Beets from the garden...what color!

Saturday, September 26, 2009

Oatmeal Cookies with Chocolate Chunks and Coconut

So today I really wanted those fabulously fattening, filled with refined sugar....Mounds bars (or Almond Joys would have sufficed), but frankly I cannot justify buying that crap! I pretty much satisfy my rare, but intense, candy bar cravings once a year. That's right: Halloween. It is pretty easy to do considering that my kids still like the chewy, fruity stuff and are happy to pawn off the chocolate on Mom. In any case, the Halloween candy has hit the shelf at the grocery store and has been calling my name for days. Sadly. So I decided why not indulge in a cookie with chocolate, coconut and (to hearty it up a bit) oatmeal. I think they turned out great! So please enjoy... Oatmeal Cookies with Chocolate Chunks and Coconut
1/2 cup butter, softened
1/2 cup white sugar (I use organic - it is now available at Costco)
1/2 cup packed brown sugar
1/2 tsp. vanilla
1 large egg
1/2 rounded tsp. baking soda
1/2 tsp. salt
1 cup unbleached flour (or whole wheat pastry flour)
1 cup old fashioned oats
1/2 - 3/4 c coconut
3.5 oz. dark chocolate bar, chopped

Cream together the butter and sugars very well. Add your egg and vanilla, mix, scrape down the bowl, mix again. Combine the flour, baking soda and salt separately. Add to the butter/sugar mixture and stir slightly, scrape down the bowl, add the oats, coconut and chocolate - then mix again (just until all is incorporated). Bake the cookies in mounds (about 2 Tbls. of dough) at about 10 to a sheet. They will spread slightly. Bake at 350 degrees for 8-9 minutes. They will be very fragile when first removed from the oven, let them sit for a minute before you try to move them to a cooling rack. They will harden and set up a bit more as they cool.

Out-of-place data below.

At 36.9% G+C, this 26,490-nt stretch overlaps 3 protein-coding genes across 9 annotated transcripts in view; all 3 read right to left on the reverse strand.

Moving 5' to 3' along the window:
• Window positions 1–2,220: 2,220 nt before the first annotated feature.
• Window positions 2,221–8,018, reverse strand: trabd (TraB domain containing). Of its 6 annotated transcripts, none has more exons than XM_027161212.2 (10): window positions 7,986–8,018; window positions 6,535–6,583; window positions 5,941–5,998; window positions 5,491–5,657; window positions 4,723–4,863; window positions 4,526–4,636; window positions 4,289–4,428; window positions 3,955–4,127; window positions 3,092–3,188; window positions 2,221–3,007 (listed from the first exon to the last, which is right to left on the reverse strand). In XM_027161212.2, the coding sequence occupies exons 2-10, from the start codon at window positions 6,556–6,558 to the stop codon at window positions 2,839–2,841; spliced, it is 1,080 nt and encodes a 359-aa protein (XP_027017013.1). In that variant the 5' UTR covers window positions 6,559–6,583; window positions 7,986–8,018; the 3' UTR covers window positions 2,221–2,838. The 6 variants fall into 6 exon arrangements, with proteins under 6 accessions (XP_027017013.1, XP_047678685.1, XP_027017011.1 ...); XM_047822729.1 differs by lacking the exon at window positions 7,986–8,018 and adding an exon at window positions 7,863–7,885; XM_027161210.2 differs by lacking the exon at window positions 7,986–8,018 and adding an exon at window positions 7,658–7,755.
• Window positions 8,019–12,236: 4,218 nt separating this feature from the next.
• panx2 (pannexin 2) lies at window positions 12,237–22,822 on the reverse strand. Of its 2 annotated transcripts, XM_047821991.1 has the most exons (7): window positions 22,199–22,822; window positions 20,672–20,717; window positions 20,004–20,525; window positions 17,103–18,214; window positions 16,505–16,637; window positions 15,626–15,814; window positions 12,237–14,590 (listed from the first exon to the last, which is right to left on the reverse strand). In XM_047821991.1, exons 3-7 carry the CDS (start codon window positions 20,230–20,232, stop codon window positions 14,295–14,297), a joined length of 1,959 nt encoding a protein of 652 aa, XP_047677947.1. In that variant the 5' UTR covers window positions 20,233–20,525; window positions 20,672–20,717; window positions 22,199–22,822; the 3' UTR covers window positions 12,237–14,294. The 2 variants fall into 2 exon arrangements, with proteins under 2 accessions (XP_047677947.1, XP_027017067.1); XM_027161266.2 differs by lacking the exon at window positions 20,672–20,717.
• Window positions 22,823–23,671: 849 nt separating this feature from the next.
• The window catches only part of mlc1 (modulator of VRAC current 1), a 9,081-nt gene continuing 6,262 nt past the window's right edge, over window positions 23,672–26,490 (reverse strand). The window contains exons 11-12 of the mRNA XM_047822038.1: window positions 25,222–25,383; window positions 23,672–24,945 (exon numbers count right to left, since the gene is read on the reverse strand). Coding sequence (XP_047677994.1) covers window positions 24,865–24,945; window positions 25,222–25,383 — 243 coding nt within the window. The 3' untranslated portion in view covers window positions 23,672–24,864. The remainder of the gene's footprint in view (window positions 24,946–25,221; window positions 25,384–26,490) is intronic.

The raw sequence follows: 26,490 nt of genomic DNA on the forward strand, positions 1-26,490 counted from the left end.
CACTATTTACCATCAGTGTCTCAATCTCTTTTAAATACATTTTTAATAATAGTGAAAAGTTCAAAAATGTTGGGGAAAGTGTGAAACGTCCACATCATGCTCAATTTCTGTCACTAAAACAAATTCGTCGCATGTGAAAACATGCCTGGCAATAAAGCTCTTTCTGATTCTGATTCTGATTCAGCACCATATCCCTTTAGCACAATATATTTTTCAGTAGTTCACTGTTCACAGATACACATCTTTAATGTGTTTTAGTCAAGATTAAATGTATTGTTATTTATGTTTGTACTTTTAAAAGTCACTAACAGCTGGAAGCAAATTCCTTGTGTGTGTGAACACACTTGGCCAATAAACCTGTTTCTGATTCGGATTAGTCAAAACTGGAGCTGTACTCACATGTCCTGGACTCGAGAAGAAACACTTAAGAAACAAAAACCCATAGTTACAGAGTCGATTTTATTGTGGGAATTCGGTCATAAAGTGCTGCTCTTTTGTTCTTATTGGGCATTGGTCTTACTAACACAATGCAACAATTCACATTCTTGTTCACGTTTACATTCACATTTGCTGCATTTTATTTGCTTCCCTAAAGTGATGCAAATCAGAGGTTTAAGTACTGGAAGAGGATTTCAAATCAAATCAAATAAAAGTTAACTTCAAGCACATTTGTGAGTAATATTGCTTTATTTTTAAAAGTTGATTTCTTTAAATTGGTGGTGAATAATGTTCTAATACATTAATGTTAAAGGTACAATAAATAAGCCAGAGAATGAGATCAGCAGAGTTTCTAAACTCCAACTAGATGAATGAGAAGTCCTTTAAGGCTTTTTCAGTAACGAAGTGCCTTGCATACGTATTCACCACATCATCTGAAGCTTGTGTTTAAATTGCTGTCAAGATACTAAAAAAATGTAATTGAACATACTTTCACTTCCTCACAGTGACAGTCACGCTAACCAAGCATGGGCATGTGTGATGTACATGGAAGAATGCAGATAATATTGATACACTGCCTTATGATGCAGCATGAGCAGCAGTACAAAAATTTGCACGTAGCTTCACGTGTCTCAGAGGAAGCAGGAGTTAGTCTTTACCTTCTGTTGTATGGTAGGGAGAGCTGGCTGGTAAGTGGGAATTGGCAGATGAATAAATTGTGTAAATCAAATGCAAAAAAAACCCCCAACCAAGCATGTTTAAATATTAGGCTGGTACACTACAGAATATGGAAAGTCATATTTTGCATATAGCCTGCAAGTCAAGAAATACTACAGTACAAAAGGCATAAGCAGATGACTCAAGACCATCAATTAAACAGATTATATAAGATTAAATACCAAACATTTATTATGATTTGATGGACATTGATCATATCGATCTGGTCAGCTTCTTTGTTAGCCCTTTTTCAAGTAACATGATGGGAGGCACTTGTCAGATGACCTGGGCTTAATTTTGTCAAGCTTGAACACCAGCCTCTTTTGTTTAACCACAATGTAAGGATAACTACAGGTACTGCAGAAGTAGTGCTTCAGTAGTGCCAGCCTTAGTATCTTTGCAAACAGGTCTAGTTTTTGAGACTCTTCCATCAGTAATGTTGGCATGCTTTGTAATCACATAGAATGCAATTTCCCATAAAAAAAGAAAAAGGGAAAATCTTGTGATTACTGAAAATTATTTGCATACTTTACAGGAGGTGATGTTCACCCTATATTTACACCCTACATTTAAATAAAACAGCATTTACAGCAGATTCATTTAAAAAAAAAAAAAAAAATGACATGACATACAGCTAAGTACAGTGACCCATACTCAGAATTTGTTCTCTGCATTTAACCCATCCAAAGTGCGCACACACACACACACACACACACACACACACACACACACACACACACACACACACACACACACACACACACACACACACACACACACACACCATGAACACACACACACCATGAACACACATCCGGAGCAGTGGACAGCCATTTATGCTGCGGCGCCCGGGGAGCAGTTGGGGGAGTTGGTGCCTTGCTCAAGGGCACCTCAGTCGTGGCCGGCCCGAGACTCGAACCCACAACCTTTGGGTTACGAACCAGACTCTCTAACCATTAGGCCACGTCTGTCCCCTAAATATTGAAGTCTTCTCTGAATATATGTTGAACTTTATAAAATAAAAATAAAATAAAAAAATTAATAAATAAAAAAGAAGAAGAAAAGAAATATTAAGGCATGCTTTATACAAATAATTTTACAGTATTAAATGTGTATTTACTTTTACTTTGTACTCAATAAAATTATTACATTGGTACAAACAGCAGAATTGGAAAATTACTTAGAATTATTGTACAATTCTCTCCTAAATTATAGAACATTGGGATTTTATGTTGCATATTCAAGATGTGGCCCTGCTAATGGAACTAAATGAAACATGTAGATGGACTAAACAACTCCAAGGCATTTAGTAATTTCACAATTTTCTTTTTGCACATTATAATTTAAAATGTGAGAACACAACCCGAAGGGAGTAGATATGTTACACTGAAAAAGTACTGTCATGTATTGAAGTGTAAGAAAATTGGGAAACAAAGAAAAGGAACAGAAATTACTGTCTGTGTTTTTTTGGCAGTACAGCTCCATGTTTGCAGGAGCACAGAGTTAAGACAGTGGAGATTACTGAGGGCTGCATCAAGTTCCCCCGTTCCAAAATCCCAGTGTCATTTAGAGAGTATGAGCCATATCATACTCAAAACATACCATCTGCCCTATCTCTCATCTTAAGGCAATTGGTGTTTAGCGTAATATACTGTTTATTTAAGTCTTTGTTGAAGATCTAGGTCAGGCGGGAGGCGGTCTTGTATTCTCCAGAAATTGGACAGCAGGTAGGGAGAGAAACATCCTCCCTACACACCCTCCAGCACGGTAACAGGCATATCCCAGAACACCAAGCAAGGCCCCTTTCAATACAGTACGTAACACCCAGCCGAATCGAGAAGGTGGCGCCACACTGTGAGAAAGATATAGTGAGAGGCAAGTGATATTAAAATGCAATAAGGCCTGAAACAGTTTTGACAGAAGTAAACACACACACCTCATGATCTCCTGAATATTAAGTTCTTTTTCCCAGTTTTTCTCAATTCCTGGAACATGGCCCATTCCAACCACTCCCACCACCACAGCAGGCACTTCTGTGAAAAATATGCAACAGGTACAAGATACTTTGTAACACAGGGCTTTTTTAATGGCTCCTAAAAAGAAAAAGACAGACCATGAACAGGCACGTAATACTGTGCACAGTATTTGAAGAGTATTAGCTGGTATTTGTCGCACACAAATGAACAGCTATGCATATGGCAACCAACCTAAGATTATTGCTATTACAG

Friday, September 25, 2009

Thank you!

Well Kristin was the first one to let me know that our Blumatoes are actually called "Wonderberries", a man-made cross between Solanum villosum and S. guineense, produced in the early 20th century by renowned plant breeder Luther Burbank. Crazy. However did they pop up in my garden I wonder? If only they could speak...

Wednesday, September 23, 2009

Bread Crumbs

Waste not Want not!
So, these big sandwich rolls I bought the other day had gone just beyond their prime. Not yet moldy, but too dry to know what I mean? So I just thought I would briefly post about the place such breads play in my life. They are perfect for making bread crumbs, which are easily frozen and ready to use for any number of dishes. I try to always have them on hand (you do not want to be near me if I reach into the freezer for bread crumbs, a dish of pasta on the counter waiting to be topped, and do not find bread crumbs - it gets ugly). I like to dress mine up with just a little of Parmesan and some salt, but it is also smart to have some with only salt - for dishes where Parmesan may not be quite the right flavor accent.
It is as simply as this: break the bread into chunks, put it in your food processor, add a little salt and Parmesan and then pulse until the chunks become fine little crumbs. Place the crumbs into freezer safe containers (I reuse these great little "to go" containers that I get at a local deli) and freeze for up to 6 months.

Wednesday, September 16, 2009

Has anyone ever had Blumatoes in their garden?

It's a blueberry - it's a tomato- it's a Blumato (or so we call them!)

Has anyone else had this occur in their garden? Last year we planted a blueberry plant too close to the tomatoes and they must have cross pollinated because half way through the summer these funny shoots grew out of the blueberry plant that had suspiciously tomato like leaves and strange little berries. The berries are nearly black, round, shiny and are full of seeds (just like tomatoes). They are slightly sweet, a little sour, and not terribly unpleasant. The kids say they taste like Trix, but let's just say no one wants a whole bowl of them. I am thinking that they must be pretty high in antioxidants, right? Oh anyway.

Monday, September 14, 2009

Rainy, chilly days call for Chai

I am just putting this here to tempt you..... homemade Chai. Mmmmmmmmmmmmmmmm. I will not give you my recipe yet, I am debating whether I will ever post it at all. We' ll see......

Easy Chicken Parmesan

I was busy writing for my internship and preparing activities for the kids in school tomorrow...who would have thought I had time to make this as well?! Surprise! And the only thing my husband had to do for dinner was boil the pasta.